Around 2008, global civilisation reached three historic thresholds, which set up a clear path for smart cities to become reality rather than just a buzzword.
1. Unprecedented Urban Population Growth
For the first time in history, the urban population caught up with the rural population of the world. One hundred years ago, only 200 million people lived in cities, approximately 1/8 of the world’s population at the time. Today, just over a century later, more than 3.5 billion call a city a home, tipping the balance in favor of cities.
By the end of 2015, the United Nations forecasts that the urban population will expand to nearly 6.5 billion. In 2100, global population could top 10 billion, whereupon cities could accommodate as many as 8 billion people. Throughout history, there has been a strong correlation between the growth of cities and technology adoption. Especially at times when cities reached a critical mass such that technology solutions were called upon to fix a dire need (telegraph, garbage disposal, ventilation, sewage, etc).
2. Mobile Broadband
For the first time, mobile broadband subscriptions exceeded fixed broadband subscriptions globally. Smartphones are not just becoming cheaper and ubiquitous, but they also lie at the technical crux of the Internet of Things. Now they are acting as a central command and control to just about everything.
3. IT-Spend to Shift from Corporations to Governments
Cisco, IBM and the likes had a long-lasting legacy as suppliers to governments. The companies’ novel ideas, however, focused on the multinational corporations that were their bread and butter.
In 2008 the global recession upended the way things were run and reduced multinational companies’ IT-spending on new systems practically overnight. Then, the premise for huge urban infrastructure investments emerged at around the same time that governments began planning stimulus programs to buy-up underperforming economies.
As the private sector tapered down IT-spending even more, an aggressive urgency to push the technologies of global business into government took over.
The Opportunity for Startups
While tech companies instrumented private sector verticals like the airline industry with hardware and embedded software, they haven’t yet fully manifested themselves in cities. In light of an ever growing urban population, the companies – IBM, Cisco, and Siemens, among others – have prepared an engaging pitch for city governments worldwide: The same technology that built the IT-backbone of global businesses can also solve local problems. These ads make bold claims about how traffic congestions can diminish and how water and power controls can be rendered close to our fingertips, fostering efficient water and energy consumption at home, work and on the street, they claim.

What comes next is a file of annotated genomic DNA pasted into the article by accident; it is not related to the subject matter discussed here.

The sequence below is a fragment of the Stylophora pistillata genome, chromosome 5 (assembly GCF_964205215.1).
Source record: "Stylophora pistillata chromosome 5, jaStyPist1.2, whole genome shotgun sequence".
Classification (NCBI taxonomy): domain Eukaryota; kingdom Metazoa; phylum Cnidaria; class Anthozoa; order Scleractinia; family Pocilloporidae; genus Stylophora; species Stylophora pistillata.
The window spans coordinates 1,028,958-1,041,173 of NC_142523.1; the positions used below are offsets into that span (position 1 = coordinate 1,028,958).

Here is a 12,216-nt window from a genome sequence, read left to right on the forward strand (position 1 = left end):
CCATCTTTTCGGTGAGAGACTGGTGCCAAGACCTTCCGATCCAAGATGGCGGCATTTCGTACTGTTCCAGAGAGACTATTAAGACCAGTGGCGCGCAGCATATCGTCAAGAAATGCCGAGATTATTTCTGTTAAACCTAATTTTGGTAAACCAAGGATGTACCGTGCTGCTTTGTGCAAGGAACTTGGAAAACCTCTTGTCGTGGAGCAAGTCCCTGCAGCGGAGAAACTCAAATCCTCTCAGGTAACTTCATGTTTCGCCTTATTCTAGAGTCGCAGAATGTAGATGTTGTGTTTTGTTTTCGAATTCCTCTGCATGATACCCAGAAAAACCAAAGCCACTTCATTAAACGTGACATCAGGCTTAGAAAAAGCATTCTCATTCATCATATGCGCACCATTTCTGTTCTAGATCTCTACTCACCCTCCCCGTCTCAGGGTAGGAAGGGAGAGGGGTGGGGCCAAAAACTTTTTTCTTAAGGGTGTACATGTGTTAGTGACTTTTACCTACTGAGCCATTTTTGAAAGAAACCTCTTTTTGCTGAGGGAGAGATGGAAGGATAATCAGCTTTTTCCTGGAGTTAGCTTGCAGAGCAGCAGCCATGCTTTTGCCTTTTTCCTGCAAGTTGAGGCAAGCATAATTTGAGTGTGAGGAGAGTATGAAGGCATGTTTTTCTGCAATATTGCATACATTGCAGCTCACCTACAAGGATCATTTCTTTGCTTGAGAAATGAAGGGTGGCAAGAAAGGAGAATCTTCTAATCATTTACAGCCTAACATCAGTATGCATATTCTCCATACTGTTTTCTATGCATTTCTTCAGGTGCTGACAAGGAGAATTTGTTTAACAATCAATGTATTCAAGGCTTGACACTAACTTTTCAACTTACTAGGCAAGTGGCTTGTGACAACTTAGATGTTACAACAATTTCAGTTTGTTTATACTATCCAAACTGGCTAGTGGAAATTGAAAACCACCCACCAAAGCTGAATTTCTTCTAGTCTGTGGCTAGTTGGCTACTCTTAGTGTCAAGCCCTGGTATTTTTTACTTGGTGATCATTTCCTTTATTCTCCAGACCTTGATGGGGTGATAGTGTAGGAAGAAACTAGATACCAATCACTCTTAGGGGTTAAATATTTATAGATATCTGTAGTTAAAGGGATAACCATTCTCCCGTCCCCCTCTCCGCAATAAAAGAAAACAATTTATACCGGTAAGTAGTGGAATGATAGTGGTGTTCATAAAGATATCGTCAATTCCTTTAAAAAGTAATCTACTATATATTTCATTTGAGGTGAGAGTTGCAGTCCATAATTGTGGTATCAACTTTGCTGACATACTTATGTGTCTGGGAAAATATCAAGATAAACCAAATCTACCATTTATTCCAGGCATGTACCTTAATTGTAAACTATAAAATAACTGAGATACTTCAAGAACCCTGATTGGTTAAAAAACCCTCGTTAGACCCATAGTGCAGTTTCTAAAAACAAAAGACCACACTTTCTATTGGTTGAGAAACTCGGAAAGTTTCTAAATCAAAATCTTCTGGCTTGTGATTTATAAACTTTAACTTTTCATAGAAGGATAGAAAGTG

Building smart cities should be approached surgically and will oftentimes be a long, messy and incremental process, depending on the city’s DNA, municipal politics and budget. That being said, there’s no one-size-fits-all smart solution for cities. Nor is there a single place we can go to see the smart city in its entirety; they are emerging in fits and starts all across the world.
The utopian idea of a smart city will emerge in the somewhat distant future. What we do have in place – patchily – are sensors, smart meters for plenty of utility companies, software, digital networks, and remote controls that automate the things we used to operate manually. The real magic of a fully networked and automated city won’t be seen until designers start writing code to program truly novel behaviors for entire buildings and neighborhoods to communicate with one another.
Startups focused on these smart city verticals have started earning their rightful place. Conservative estimates suggest there are over 500 mature startups in the smart city space. Such companies are involved in: Parking, Grid/Energy, Data-Driven Urban Planning, Smarter Transport, Environmental Sensors, Waste Management, Traffic/Transit Data, Water Software & Analytics, and Disaster Management.
Sizing the Global Smart City Opportunity, a Rough Estimate
According to BCG, the global need of infrastructure investments and expected maintenance costs for all of the bridges, roads, power plants, water mains, and sewers will be an estimated $60 – $75 trillion over the next ten years (ending in 2030) worldwide.
Minded by the fact that the bulk of this enormous sum will only pay for the basic city ware of asphalt and steel, if a small fraction goes to chips, glass fibers, and software, it will be a windfall for startups in the technology industry. Songdo’s intelligent infrastructure – equipping / instrumenting traditional infrastructure (pipes, roads, street lights) with smart devices (chips, sensors, digital networks, software) – added only 2.9 percent to the project’s construction budget.
Scaling the ratio of smart devices to traditional infrastructure costs globally yields us $800 billion over the next decade alone. That sum spans a big spectrum, including but not limited to:
● installing municipal wireless networks
● implementing e-government initiatives by providing access to city departments and initiatives through websites
● integrating public transportation with intelligent transportation systems
● developing ways to cut carbon footprints and reduce the amount of recyclables consigned to the trash heap
To get a bird’s eye view on smart city indices and municipal / city governments’ strategies, Roland Berger’s report is among the most comprehensive out there.
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Take a look at our website to learn more about our program requirements and contact us if you have any questions: firstname.lastname@example.org.
This program is financed by the European Social Fund (ESF), as well as the State of Berlin.